The multi-room speaker company’s third soundbar charms Cliff Joseph with its smart tech and strong audio performance. Read our Sonos Beam Review.
You certainly can’t accuse Sonos of resting on its laurels. The company already dominates the multi-room audio market with its Play range of speakers, and it moved quickly to introduce the new Sonos One (HFC 433) last year, adding support for Amazon’s Alexa voice technology, and pitching it as the “smart speaker for audiophiles”. Now, barely six months later, it’s introducing the Beam, which brings Alexa smart tech to the company’s range of television soundbars for the first time.
The Beam is the third soundbar in the Sonos range, alongside the Playbar and PlayBase (HFC 374 and 426 respectively). It’s considerably cheaper, though, quite a bit smaller, too. Available in either black or white, it’ll sit neatly under your television – or even a computer screen – and there’s a custom wall-mounting kit available from Sonos.
A lot has been squeezed into that slimline design, with one central tweeter and no less than four mid/ bass drivers – with one front-facing driver on either side of the tweeter and two drivers that are angled outwards on the far left and right ends of the unit. The speaker also houses three passive bass radiators, and five ‘far-field’ microphones that can detect your voice commands when you’re slumped on the sofa on the other side of the room.
As well as Amazon Alexa, Sonos says that it is planning a software update to add the rival Google Assistant later this year, and, for Apple fans, the Beam is also the first non-Apple speaker we’ve come across that supports Apple’s AirPlay 2 wireless streaming technology (the company has also released a software update that adds AirPlay 2 to the PlayBase and Sonos One as well).
Like most Sonos speakers, the Beam uses wi-fi or an Ethernet interface to stream music over your home network and is compatible with the company’s existing range of multi-room speakers. However, AirPlay provides a number of advantages for owners of Apple devices, including the ability to stream via wifi from any app – such as the BBC iPlayer or Netflix – even if they aren’t supported by Sonos’ Controller app. The recently released AirPlay 2 update also means compatible multi-room speakers from different manufacturers can be grouped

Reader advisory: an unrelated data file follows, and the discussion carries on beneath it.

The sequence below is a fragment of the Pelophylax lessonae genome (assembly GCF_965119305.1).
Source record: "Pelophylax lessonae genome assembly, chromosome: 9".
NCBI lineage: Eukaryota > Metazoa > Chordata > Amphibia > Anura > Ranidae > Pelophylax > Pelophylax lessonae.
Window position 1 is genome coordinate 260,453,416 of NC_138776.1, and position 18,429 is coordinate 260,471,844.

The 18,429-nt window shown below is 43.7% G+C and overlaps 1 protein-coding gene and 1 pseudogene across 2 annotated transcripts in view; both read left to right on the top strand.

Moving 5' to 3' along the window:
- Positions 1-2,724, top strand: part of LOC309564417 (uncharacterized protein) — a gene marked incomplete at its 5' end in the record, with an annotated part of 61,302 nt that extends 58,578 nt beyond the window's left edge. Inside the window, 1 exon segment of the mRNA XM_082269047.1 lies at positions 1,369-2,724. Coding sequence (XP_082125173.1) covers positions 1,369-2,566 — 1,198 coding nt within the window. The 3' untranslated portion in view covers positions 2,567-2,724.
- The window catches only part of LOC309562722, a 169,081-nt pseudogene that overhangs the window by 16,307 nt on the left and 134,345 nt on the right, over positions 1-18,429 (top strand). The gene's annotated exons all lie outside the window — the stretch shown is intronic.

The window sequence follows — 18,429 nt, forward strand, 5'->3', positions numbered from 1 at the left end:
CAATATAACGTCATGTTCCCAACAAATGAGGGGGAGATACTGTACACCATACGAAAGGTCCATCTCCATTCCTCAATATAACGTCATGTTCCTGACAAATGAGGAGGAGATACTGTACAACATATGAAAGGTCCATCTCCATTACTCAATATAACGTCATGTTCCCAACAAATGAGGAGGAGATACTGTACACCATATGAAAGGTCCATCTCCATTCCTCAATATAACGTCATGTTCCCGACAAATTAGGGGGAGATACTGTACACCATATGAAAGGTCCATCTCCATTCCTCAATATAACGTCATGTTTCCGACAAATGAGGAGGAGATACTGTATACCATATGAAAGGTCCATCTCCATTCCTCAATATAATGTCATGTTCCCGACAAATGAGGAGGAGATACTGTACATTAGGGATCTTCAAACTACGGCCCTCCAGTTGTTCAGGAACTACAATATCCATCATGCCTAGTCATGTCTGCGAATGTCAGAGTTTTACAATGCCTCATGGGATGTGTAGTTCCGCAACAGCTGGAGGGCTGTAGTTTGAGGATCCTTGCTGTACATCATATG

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PRODUCT Sonos Beam
TYPE Wireless streaming speaker
DIMENSIONS (WxHxD) 651 x 69 x 100mm
• 1x tweeter; 4x mid/bass drivers; 3x bass radiators
• Inputs: 1x HDMI ARC (optical adaptor supplied)
• Connectivity: wifi; Ethernet
together for the first time – and I am able to stream music from my iPad to both the Beam and an Apple HomePod in different rooms at the same time.
The Beam is primarily intended for use as a soundbar, so it also includes a single HDMI – that supports ARC audio input – for connecting it to your television, along with an optical adapter cable for older models that don’t provide HDMI or ARC. That’s fine for connecting the Beam to a TV but a versatile speaker like this might well be used as part of a wider home entertainment system, so it’s a shame that – as always – Sonos ignores other input options such as Bluetooth, USB-Audio or even a simple 3.5mm connector. There’s no support for Dolby Atmos either, as Sonos says that it’s still figuring out how to handle the format properly within the compact dimensions of a soundbar.
The Controller app provides three main options for the Beam – listening to your TV’s audio, online streaming services or ‘offline’ music that is stored on your devices. But, of course, it will primarily be bought for use with a television, so I begin by hooking it up to my Samsung flat screen. I’m not surprised by the improvement in sound quality over the television’s feeble, built-in speakers, but the key to the Beam’s success lies in a well-balanced sound that works well with different types of audio content.